The Well-Being Index for Schools: A Brief Measure of Adolescents' Mental Health

by Nina Kumar

Posted on October 12, 2020

WBI Survey

Schools are taking an increasingly central role in addressing the rising mental health concerns of their student bodies. However, measures used to assess adolescents’ mental health either take a substantial amount of time to administer or are narrow in scope. Authentic Connections works with schools and communities to foster resilience and improve mental health using scientifically validated methods. As part of this work, the team developed a new measure, called the Well-Being Index (WBI) to support schools in efficiently and accurately measuring student mental health. The WBI is brief and easy to administer, enabling schools to use it to monitor and promote youth wellbeing.

The WBI measures four symptom areas that have been increasing among youth in recent years: anxiety, depression, rule breaking behaviors, and substance use. Additionally, the WBI measures a fifth area: isolation at school. School based relationships can strongly affect students’ well being and, accordingly, this kind of information about school climate can be valuable for school administrators who hope to build student resilience.

The WBI can be administered in approximately ten minutes. In that time, students answer a total of 25 items that span each of the five categories. While the WBI is one of many self-reported assessments, other measures take much longer to administer and, therefore, are less practical for school-based studies on students’ well-being. For example, the Youth Self-Report (YSR), generally considered to be the gold-standard assessment tool, has a total of 112 items, measuring multiple symptoms as well as social competence.

Following its development, the Authentic Connections team sought to determine the reliability and validity of the WBI as a useful potential measure of well-being of students in school-wide assessments by comparing its results to those generated by the YSR. Data were obtained from 2,444 high school students from two high school samples, one independent (which some refer to as “private”) and one public, respectively from the Northeast and Southwest regions of the United States.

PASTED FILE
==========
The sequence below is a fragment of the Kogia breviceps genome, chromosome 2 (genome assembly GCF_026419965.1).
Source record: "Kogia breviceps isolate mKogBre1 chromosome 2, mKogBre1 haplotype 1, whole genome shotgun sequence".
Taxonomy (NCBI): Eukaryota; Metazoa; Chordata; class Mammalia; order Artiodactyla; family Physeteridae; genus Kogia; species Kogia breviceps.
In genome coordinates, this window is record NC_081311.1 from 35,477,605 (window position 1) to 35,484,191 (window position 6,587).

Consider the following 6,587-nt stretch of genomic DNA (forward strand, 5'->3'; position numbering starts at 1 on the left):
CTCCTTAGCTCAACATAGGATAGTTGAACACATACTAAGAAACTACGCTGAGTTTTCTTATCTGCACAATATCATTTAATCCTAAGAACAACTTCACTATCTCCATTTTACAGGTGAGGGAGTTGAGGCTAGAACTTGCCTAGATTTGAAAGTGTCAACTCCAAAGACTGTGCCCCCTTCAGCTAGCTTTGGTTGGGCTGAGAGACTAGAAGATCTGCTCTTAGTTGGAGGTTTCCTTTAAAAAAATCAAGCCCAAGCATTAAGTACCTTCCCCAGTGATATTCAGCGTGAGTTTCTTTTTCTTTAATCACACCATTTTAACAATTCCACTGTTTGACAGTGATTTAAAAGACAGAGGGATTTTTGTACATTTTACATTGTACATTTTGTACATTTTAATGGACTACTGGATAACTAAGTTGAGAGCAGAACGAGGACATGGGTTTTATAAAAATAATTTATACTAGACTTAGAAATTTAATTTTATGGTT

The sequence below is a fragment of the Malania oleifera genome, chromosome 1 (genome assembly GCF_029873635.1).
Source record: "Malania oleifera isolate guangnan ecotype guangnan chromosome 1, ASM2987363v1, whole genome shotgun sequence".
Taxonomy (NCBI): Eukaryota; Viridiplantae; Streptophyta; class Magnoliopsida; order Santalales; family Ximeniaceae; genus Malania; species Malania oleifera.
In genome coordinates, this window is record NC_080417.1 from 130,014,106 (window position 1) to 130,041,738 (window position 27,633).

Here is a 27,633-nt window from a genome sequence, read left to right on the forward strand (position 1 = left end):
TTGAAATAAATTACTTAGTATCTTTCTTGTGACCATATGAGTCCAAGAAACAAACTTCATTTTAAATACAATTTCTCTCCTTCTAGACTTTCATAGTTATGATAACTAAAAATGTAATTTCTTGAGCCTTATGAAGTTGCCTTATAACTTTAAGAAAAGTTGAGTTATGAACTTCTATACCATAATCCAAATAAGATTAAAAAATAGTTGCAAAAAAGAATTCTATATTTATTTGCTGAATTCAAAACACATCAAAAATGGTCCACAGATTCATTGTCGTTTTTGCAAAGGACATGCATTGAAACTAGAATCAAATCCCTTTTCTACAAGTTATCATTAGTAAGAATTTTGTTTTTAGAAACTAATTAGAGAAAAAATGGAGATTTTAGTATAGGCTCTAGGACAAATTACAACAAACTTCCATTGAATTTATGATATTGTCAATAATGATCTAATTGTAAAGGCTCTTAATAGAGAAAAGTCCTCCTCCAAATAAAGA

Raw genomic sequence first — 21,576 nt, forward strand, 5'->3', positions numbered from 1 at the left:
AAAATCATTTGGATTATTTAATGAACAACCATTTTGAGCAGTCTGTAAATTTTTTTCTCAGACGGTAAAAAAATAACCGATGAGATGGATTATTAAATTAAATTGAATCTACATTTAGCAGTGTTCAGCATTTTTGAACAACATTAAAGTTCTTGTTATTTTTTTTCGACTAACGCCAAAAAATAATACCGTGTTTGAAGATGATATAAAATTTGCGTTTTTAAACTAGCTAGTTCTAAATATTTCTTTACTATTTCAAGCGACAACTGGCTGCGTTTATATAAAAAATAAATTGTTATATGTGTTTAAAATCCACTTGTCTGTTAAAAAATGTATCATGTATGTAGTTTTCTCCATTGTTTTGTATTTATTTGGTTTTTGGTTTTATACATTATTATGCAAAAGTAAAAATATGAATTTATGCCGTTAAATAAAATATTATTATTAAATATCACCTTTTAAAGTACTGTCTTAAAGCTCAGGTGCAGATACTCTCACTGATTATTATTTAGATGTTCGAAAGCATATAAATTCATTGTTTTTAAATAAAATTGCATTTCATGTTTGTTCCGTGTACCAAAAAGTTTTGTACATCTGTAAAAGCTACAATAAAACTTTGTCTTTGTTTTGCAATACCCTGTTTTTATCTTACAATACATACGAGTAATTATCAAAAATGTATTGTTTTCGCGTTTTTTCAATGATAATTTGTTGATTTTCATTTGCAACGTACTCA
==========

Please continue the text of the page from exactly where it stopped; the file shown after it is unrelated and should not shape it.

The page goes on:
The results — published in the peer reviewed journal American Psychological Association — revealed a high level of correlation of WBI subscale scores with conceptually parallel dimensions on the YSR. Importantly, despite the brevity of the WBI, the conclusions it draws are comparable in terms of identifying levels of anxiety, depression, rule breaking, and substance use. The WBI and YSR measures are similarly accurate in determining whether subjects are in the clinically significant range for anxiety, depression, and rule-breaking. In other words, while the WBI has a much shorter administration time, schools can use it to identify comparable conclusions about their student body.

The widespread administration of the WBI could be invaluable to school administrators. From a pragmatic standpoint, given an administration time of approximately 10 min, the WBI can be utilized frequently to allow administrators to use data to determine which symptom areas might need enhanced attention within their own schools. School administrators can also use it to evaluate the success of integrating new sets of students, especially at grade levels that represent major transition points. In addition, the WBI can help identify youth who are particularly struggling in a given school either by grade level or by demographic subgroups. Identifying vulnerable subgroups can help target mental health resources to where they are most needed.

Finally, from the perspective of prospective parents, it could be valuable to have a gauge of whether schools truly are invested in fostering the development of the child’s mental wellness. In all likelihood, many parents would appreciate having information on the students’ overall mental health across critical domains of adolescent adjustment, in addition to stellar records on academics and extracurricular activities.

The WBI’s use in school-based assessments can help fill a critical need: Early and expedient detection of mental health issues, so that interventions can be targeted to students who most need them, and in areas within which they are most vulnerable. Schools can use the WBI to help maximize the wellness of a generation of highly stressed youth.

The full article published in American Psychological Association can be accessed here.


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